Q: What genre do you find most fulfilling or enjoyable to animate?

While action oriented scenes are a blast to work on and the results are the most eye-catching, scenes I personally enjoy animating and seeing the results of are the moments that expand on a character's personality in a small way.

Ghibli films do this a lot with cooking or other reserved gestures, and it's an interesting change of pace to go from these large and over the top movements to something that's so close and personal.

Q: What tools and software do you use?

Most of my tools are now digital and so my workspace is pretty much completely designed for that. I use a pretty hefty older model display tablet in conjuction with Clip Studio Paint and Adobe software for most of my drawing and frame-by frame animation.In the animation industry it's important to not get tunnel-visioned with software, so depending on the production requirements I've also worked in software such as TV Paint, Toonboom and 3D software such as Blender.

Q: What does your creative process look like? What comes first?

A lot of sketching, and I mean A LOT. This is one of the few parts of the process where I prefer old-fahsioned pen and paper. It's not as easy to fall into the trap of undoing mistakes when you're working traditionally, and in art, mistakes can turn out to be "happy little accidents" in the long run, as I'm sure a lot of us have heard.From there it's a lot of refining and sometimes making a fool out of yourself by acting out scenes when you reach the animation process. It's all worth it in the end.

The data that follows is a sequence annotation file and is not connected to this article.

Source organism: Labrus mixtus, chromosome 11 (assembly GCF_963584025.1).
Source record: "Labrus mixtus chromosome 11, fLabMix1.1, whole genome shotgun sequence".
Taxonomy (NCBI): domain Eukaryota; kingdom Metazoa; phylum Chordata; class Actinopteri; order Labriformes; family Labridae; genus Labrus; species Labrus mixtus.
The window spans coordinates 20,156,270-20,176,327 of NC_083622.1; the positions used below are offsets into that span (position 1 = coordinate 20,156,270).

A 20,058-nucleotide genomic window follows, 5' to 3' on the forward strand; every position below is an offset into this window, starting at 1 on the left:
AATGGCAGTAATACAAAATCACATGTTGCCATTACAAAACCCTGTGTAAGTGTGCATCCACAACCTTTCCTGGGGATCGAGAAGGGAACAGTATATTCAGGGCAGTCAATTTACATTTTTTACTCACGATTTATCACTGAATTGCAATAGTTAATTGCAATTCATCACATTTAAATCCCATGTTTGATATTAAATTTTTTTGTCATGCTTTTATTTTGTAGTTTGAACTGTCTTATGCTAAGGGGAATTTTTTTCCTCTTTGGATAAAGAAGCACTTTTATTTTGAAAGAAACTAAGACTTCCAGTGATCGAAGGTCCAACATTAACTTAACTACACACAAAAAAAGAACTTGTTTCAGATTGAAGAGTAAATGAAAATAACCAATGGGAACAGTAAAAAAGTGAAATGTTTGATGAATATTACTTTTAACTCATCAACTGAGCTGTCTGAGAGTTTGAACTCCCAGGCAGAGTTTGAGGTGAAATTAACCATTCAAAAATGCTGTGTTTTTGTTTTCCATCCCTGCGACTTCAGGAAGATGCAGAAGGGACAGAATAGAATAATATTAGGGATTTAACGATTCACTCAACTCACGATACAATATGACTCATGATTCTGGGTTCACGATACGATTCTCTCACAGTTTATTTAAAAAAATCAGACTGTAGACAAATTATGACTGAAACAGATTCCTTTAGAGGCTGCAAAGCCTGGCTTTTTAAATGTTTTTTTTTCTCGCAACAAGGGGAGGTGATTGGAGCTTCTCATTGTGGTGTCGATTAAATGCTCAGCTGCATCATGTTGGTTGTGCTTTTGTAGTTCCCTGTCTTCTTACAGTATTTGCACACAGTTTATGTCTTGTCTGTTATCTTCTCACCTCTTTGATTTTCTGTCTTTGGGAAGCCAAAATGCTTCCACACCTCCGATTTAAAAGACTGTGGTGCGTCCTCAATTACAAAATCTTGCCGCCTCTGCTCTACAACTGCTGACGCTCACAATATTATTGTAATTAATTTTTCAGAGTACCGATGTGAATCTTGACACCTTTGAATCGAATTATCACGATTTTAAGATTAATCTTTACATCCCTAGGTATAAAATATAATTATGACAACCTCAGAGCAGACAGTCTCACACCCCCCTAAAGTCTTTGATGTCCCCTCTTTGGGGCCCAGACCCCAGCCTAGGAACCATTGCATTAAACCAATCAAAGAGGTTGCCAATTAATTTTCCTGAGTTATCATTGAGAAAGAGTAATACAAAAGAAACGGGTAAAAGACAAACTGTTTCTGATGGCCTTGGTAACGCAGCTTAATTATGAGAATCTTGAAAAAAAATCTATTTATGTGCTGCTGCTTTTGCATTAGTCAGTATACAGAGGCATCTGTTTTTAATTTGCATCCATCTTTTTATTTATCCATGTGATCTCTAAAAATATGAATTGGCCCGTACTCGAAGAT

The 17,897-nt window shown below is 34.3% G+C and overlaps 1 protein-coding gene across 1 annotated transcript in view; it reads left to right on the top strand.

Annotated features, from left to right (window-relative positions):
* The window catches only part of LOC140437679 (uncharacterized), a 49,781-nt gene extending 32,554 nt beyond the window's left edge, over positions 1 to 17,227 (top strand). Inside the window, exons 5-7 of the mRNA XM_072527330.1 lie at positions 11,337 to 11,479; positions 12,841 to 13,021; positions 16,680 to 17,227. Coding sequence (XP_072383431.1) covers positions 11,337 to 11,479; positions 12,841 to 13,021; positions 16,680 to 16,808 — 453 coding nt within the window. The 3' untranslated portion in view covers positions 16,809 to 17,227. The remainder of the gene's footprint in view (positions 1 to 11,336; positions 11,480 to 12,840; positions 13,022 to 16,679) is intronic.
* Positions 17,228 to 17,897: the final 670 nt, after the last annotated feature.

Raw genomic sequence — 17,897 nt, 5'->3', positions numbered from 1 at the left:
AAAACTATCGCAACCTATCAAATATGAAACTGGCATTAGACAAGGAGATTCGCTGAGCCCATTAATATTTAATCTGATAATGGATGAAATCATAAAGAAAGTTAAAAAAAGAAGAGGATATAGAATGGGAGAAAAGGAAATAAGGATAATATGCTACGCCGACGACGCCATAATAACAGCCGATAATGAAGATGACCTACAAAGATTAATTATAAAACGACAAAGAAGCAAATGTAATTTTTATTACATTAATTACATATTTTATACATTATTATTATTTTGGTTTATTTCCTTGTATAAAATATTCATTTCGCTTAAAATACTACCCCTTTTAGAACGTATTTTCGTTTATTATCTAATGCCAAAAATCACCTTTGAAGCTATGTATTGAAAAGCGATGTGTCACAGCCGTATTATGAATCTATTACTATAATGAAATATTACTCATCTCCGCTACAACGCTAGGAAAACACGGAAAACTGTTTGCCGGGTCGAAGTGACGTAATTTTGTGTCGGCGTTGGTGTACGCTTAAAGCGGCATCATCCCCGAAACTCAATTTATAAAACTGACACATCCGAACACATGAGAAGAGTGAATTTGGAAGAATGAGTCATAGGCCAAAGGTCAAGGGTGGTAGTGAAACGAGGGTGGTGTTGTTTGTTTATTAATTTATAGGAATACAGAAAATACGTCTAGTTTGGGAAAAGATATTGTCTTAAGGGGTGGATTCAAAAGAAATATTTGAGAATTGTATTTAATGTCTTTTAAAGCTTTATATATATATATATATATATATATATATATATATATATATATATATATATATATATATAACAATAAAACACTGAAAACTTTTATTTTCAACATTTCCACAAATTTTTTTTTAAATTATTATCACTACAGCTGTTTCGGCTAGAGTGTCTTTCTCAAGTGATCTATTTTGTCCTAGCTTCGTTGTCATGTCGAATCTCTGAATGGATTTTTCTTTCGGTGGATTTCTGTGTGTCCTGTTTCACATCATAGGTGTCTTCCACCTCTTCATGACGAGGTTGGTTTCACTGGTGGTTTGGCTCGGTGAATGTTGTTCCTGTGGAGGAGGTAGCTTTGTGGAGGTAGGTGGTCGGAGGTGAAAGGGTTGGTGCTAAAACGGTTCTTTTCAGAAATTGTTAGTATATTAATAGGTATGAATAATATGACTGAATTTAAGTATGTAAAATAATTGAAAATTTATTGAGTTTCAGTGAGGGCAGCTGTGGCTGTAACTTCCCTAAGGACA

Q: Which part of the animation process is your favorite? (character design, storyboarding, animatics, etc.)

For me it depends on the project, really. I naturally gravitate towards character design, but for other projects getting to flesh out the environments and worlds is really interesting, and sometimes it's the challenge of figuring out the flow of a certain scene in storyboards.

Q: What advice do you have for aspiring animators based on personal experience and industry insights?